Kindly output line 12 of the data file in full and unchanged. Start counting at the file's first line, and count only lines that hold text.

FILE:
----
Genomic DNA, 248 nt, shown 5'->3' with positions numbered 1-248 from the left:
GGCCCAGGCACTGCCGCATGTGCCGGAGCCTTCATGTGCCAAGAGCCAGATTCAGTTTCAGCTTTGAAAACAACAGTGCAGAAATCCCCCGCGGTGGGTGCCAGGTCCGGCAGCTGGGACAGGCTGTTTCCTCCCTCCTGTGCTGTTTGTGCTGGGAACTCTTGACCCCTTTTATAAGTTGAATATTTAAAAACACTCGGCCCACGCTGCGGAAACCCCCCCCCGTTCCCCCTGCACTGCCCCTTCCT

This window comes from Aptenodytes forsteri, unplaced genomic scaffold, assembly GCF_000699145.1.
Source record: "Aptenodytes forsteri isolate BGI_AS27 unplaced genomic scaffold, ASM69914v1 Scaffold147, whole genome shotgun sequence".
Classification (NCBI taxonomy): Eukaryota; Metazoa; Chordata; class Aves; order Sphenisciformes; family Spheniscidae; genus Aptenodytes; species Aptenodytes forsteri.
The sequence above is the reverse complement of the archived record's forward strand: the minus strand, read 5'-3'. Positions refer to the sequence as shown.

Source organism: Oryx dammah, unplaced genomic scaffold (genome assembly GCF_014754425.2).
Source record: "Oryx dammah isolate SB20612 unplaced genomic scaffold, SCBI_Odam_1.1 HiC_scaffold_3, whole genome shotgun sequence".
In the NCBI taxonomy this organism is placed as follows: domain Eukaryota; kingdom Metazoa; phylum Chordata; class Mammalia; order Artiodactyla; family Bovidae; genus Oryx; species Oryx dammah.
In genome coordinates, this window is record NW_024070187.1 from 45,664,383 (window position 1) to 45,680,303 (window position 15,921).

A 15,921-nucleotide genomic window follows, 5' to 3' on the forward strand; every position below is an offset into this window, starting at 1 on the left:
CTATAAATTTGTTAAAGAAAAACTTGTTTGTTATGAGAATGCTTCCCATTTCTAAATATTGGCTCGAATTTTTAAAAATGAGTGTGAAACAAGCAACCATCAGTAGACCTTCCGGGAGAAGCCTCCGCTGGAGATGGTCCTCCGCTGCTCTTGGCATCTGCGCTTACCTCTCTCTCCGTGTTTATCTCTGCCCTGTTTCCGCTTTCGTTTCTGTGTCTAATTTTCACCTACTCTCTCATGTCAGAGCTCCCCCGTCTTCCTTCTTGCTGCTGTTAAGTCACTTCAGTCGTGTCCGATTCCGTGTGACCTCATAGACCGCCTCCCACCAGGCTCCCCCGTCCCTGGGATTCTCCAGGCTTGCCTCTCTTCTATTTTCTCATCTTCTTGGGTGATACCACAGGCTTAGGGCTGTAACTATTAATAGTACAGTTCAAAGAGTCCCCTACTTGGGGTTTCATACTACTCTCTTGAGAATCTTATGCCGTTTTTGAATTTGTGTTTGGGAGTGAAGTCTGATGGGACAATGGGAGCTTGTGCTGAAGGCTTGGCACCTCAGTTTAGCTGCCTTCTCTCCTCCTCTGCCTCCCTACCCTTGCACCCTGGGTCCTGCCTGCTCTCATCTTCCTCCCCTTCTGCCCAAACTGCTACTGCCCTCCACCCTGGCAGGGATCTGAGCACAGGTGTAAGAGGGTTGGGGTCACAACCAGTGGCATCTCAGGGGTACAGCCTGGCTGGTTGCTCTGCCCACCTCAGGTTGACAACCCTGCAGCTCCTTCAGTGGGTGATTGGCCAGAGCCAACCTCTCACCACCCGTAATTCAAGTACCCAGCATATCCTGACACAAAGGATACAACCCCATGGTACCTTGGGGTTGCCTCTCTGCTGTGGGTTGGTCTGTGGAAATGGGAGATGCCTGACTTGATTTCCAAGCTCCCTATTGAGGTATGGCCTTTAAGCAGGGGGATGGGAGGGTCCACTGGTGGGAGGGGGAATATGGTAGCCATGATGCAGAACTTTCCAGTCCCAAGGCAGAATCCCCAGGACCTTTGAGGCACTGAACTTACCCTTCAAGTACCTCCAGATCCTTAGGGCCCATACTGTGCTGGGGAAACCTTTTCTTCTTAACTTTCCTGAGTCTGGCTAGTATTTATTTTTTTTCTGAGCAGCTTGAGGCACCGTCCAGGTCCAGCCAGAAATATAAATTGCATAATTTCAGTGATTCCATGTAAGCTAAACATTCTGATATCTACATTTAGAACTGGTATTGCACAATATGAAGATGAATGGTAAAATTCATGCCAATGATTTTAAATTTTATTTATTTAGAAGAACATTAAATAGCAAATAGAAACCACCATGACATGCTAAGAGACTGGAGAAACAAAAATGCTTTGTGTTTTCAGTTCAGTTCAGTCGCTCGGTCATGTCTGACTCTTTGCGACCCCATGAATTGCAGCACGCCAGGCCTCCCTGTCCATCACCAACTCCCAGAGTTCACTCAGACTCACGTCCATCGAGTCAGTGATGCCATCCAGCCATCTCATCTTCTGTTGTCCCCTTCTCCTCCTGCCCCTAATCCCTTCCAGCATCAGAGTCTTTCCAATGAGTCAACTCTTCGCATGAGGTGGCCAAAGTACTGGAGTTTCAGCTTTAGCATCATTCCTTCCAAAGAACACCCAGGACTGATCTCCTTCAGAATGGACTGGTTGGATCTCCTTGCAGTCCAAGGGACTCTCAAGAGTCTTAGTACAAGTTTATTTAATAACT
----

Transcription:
CTATAAATTTGTTAAAGAAAAACTTGTTTGTTATGAGAATGCTTCCCATTTCTAAATATTGGCTCGAATTTTTAAAAATGAGTGTGAAACAAGCAACCATCAGTAGACCTTCCGGGAGAAGCCTCCGCTGGAGATGGTCCTCCGCTGCTCTTGGCATCTGCGCTTACCTCTCTCTCCGTGTTTATCTCTGCCCTGTTTCCGCTTTCGTTTCTGTGTCTAATTTTCACCTACTCTCTCATGTCAGAGCTCCCCCGTCTTCCTTCTTGCTGCTGTTAAGTCACTTCAGTCGTGTCCGATTCCGTGTGACCTCATAGACCGCCTCCCACCAGGCTCCCCCGTCCCTGGGATTCTCCAGGCTTGCCTCTCTTCTATTTTCTCATCTTCTTGGGTGATACCACAGGCTTAGGGCTGTAACTATTAATAGTACAGTTCAAAGAGTCCCCTACTTGGGGTTTCATACTACTCTCTTGAGAATCTTATGCCGTTTTTGAATTTGTGTTTGGGAGTGAAGTCTGATGGGACAATGGGAGCTTGTGCTGAAGGCTTGGCACCTCAGTTTAGCTGCCTTCTCTCCTCCTCTGCCTCCCTACCCTTGCACCCTGGGTCCTGCCTGCTCTCATCTTCCTCCCCTTCTGCCCAAACTGCTACTGCCCTCCACCCTGGCAGGGATCTGAGCACAGGTGTAAGAGGGTTGGGGTCACAACCAGTGGCATCTCAGGGGTACAGCCTGGCTGGTTGCTCTGCCCACCTCAGGTTGACAACCCTGCAGCTCCTTCAGTGGGTGATTGGCCAGAGCCAACCTCTCACCACCCGTAATTCAAGTACCCAGCATATCCTGACACAAAGGATACAACCCCATGGTACCTTGGGGTTGCCTCTCTGCTGTGGGTTGGTCTGTGGAAATGGGAGATGCCTGACTTGATTTCCAAGCTCCCTATTGAGGTATGGCCTTTAAGCAGGGGGATGGGAGGGTCCACTGGTGGGAGGGGGAATATGGTAGCCATGATGCAGAACTTTCCAGTCCCAAGGCAGAATCCCCAGGACCTTTGAGGCACTGAACTTACCCTTCAAGTACCTCCAGATCCTTAGGGCCCATACTGTGCTGGGGAAACCTTTTCTTCTTAACTTTCCTGAGTCTGGCTAGTATTTATTTTTTTTCTGAGCAGCTTGAGGCACCGTCCAGGTCCAGCCAGAAATATAAATTGCATAATTTCAGTGATTCCATGTAAGCTAAACATTCTGATATCTACATTTAGAACTGGTATTGCACAATATGAAGATGAATGGTAAAATTCATGCCAATGATTTTAAATTTTATTTATTTAGAAGAACATTAAATAGCAAATAGAAACCACCATGACATGCTAAGAGACTGGAGAAACAAAAATGCTTTGTGTTTTCAGTTCAGTTCAGTCGCTCGGTCATGTCTGACTCTTTGCGACCCCATGAATTGCAGCACGCCAGGCCTCCCTGTCCATCACCAACTCCCAGAGTTCACTCAGACTCACGTCCATCGAGTCAGTGATGCCATCCAGCCATCTCATCTTCTGTTGTCCCCTTCTCCTCCTGCCCCTAATCCCTTCCAGCATCAGAGTCTTTCCAATGAGTCAACTCTTCGCATGAGGTGGCCAAAGTACTGGAGTTTCAGCTTTAGCATCATTCCTTCCAAAGAACACCCAGGACTGATCTCCTTCAGAATGGACTGGTTGGATCTCCTTGCAGTCCAAGGGACTCTCAAGAGTCTTAGTACAAGTTTATTTAATAACT